The real, noticeable difference with this Secura model is the flavor of the coffee. Rather than having 2 filters as many top-of-the-range presses have, this unit has 3. There was no bitter aftertaste or coffee grounds in our cups! It’s completely dishwasher safe too, so cleaning those filters is as simple as tapping out the remaining grounds and putting them in the wash.
You also have to pay close attention to the filtration system when buying a French press of any size, as it is directly responsible for the overall quality of the coffee you brew. In this respect, a standard mesh filter and spring design seems to work for most coffee makers. Modern brewers, however, often boast micro-filtration or double screen systems to clean the coffee of any impurities without stopping the coffee’s essential oils and flavor. At the same time, these filters have to be paired with a tight seal around the edge to guarantee that no stragglers will make it to the side of the carafe during the brewing process.
The main advantage of having a plastic French press is that it’s harder to break than a glass one, yet much cheaper than a stoneware or metal one (but more on those in a bit). It’s also a great French press for camping or anywhere you can’t bring glass. The flavor of the coffee really shouldn’t be affected if you’re using BPA-plastic versus glass, just be sure that the plunger itself is made of stainless steel.
The Chambord's Achilles' heel is its glass body, which comes with two downsides. One: if you're even a teeny bit klutzy you will eventually break it. That said, it's easy to replace: a spare beaker can be ordered online for just $20. The second drawback: glass has very little insulating power, so if you want to drink your coffee hot, you better start sipping as soon as it's been plunged. Or, just do what I do and transfer the fresh brew to a thermos to keep it warm. (Doing so also reduces the chance that the coffee will get bitter from sitting too long on the grounds.) Ultimately, given how reliable and attractive the Bodum Chambord is, and how high-quality the coffee is that it produces, neither of these things feel like deal breakers.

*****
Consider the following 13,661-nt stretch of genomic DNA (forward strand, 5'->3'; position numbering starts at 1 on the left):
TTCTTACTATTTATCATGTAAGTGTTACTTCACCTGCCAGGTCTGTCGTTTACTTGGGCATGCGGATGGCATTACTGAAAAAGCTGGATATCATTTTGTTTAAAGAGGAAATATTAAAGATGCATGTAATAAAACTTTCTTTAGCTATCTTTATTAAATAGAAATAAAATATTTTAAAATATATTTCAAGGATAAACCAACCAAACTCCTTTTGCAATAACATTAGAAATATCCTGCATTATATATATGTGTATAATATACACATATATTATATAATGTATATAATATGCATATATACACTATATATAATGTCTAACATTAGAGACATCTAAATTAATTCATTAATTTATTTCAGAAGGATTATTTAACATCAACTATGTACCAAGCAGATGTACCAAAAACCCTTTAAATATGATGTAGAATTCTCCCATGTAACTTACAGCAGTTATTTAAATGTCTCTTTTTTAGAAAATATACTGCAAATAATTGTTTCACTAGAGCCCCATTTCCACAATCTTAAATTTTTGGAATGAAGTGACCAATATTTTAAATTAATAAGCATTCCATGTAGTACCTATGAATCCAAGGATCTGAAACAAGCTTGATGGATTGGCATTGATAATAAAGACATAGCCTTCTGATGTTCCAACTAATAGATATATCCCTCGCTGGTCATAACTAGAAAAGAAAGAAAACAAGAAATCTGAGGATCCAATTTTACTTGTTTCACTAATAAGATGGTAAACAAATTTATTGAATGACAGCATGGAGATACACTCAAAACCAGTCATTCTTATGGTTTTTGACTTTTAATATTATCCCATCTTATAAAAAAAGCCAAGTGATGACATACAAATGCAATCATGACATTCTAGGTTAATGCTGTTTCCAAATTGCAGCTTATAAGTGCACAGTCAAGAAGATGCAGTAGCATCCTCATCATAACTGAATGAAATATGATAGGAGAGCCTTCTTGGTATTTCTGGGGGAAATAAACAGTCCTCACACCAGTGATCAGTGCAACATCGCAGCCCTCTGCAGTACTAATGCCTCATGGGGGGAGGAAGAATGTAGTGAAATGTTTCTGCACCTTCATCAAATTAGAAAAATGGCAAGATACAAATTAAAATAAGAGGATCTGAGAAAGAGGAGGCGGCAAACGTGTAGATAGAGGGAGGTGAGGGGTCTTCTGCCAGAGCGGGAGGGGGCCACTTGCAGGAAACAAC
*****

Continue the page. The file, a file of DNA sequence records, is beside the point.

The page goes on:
Material When you think of French press coffee makers, you might think of a glass carafe with a metal plunger — but as French-pressed coffee has become more popular, presses are being made from a wider variety of materials. Glass has the advantage of being clear so you can see the coffee, but it’s breakable. Metal is more durable but might not be as pleasing to the eye. Materials also affect the insulating ability of the carafe, and thus the length of time the coffee will stay hot.
Café de Loja Premium
While the brewer is beautiful and hefty, the filter assembly on the inside of the press — a key component in the performance of the brewer — is of no greater quality than offered by substantially cheaper products. The metals are thin and the design is standard; the mesh of its filter is no finer than average and allows a typical amount of silt to pass through it and remain in the cup. Though it’s not remarkably worse than many of its competitors, it’s also not better, betraying the stature of the brand.
This French Press comes in two capacities, one liter or 1.5 liters, and it's made out of 18/10 stainless steel. The double-wall design keeps your coffee warm and protects your hands from burning when you touch the sides or handle. Just like on the glass SterlingPro French Press, this stainless steel one has a plunger with two screens to filter out most coffee particles. You also get two free replacement screens.